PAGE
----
Queen’s Speech Debate, 26 May 2010

Key Excerpts from the Queen’s Speech Debate, House of Lords (Wednesday 26 May 2010)

Baroness Miller of Chilthorne Domer: …. There is clearly a deep division in the US between those who want to maintain the old 20th-century position and those of vision. We saw that vision in President Obama’s tremendous initiative last September when he chaired the summit of the Security Council that adopted a far-reaching resolution on nuclear disarmament and non-proliferation. The ambition of that resolution is important, but I want to concentrate on the steps taken towards it. If you think of nuclear war as a sheer cliff-face that you are in danger of falling off, then it is every step taken away from the edge that is really important-perhaps more immediately important than finding yourself back at your destination. The small steps are important too because, even given the divisions within and between countries, it is the small steps that take us on to common ground, which is a good place on which to build.

Baroness Williams of Crosby: …. One of the missed opportunities was when the former Prime Minister, the right honourable Gordon Brown, who had established a considerable international reputation in the field of nuclear non-proliferation, inspection and, not least, verification, decided in April, because the election was so proximate, not to declare what he was inclined to declare; namely, that the United Kingdom would not use nuclear weapons against any non-nuclear country that was in alignment with its requirements and in compliance with the nuclear non-proliferation treaty. It was a long step forward in the long battle to have a more civilised approach to nuclear weapons. Understandably, the former Prime Minister felt unable to make that statement at the United Nations in New York because the election was so close. Only a few weeks later, we had such a statement from President Obama in the nuclear posture review. In taking the position that he took, he repeated that commitment to non-nuclear-weapons countries in compliance with the NPT. That was an important step forward for the United States.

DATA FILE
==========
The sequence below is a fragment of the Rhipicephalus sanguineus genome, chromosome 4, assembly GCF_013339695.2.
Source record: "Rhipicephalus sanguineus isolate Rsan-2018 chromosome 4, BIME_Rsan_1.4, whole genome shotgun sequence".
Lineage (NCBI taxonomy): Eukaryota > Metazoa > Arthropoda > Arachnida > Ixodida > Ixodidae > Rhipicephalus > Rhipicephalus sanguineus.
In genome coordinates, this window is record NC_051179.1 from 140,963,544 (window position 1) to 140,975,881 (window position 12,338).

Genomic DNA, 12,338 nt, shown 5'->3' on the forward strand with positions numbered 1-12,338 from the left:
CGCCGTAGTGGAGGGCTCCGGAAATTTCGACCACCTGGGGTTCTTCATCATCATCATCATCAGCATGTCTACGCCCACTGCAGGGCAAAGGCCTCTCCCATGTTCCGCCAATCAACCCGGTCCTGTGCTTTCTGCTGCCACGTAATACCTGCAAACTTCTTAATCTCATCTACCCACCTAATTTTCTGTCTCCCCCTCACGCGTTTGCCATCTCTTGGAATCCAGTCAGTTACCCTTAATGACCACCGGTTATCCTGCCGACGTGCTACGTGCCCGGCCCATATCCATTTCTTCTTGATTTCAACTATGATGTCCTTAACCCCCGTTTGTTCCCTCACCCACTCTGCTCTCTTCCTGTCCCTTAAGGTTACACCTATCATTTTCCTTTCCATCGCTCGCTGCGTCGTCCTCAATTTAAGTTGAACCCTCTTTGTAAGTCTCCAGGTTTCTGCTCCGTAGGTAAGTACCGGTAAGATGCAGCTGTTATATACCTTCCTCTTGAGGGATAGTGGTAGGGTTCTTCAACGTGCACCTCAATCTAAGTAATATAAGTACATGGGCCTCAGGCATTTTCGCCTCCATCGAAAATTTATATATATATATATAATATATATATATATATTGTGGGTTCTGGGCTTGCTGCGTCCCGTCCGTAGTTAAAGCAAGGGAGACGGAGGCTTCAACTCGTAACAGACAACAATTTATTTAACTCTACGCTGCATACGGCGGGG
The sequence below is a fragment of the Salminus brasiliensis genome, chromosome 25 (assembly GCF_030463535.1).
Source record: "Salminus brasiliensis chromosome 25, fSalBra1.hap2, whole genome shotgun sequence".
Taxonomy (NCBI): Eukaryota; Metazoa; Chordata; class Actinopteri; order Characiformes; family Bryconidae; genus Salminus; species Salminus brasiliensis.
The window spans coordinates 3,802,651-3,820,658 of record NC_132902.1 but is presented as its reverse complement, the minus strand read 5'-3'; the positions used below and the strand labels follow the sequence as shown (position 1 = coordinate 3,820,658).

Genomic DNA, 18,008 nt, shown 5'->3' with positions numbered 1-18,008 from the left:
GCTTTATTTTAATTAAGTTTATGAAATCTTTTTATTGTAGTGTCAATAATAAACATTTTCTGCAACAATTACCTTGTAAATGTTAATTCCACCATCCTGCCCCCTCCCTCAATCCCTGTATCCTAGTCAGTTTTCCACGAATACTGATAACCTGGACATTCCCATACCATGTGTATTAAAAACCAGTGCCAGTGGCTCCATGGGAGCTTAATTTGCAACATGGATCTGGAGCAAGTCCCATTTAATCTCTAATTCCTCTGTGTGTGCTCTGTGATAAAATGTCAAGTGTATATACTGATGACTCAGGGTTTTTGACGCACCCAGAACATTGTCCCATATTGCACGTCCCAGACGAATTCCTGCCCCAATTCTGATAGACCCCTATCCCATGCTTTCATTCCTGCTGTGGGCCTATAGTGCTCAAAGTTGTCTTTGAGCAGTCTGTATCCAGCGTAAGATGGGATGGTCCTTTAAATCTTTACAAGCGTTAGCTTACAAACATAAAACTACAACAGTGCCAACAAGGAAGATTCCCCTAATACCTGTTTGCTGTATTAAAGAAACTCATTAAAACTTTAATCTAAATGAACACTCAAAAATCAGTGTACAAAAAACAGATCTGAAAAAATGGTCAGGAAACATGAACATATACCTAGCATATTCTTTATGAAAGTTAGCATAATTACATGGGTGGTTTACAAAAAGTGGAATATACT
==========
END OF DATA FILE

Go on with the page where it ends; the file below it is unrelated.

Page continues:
I was at first concerned that, as a country, we were not taking a sufficient lead in this matter, not forgetting that the nuclear non-proliferation treaty conference will end in two days’ time, on 28 May, and that we might therefore lose the opportunity to be heard internationally on an issue of the greatest importance. I was therefore very pleased that the Foreign Secretary in the coalition Government said what he said today in the House of Commons, and I hope that every possible step will be taken to convey that speech to those still engaged in negotiations in New York. He said that he would state openly the number of nuclear warheads that the United Kingdom has in deployment and in active alert status at present and expects to have in future: 225 nuclear weapons in total and as a maximum. That was an important statement and bore out the commitment of the P5 nuclear powers to be transparent with the rest of the world, which is a crucial element in building trust.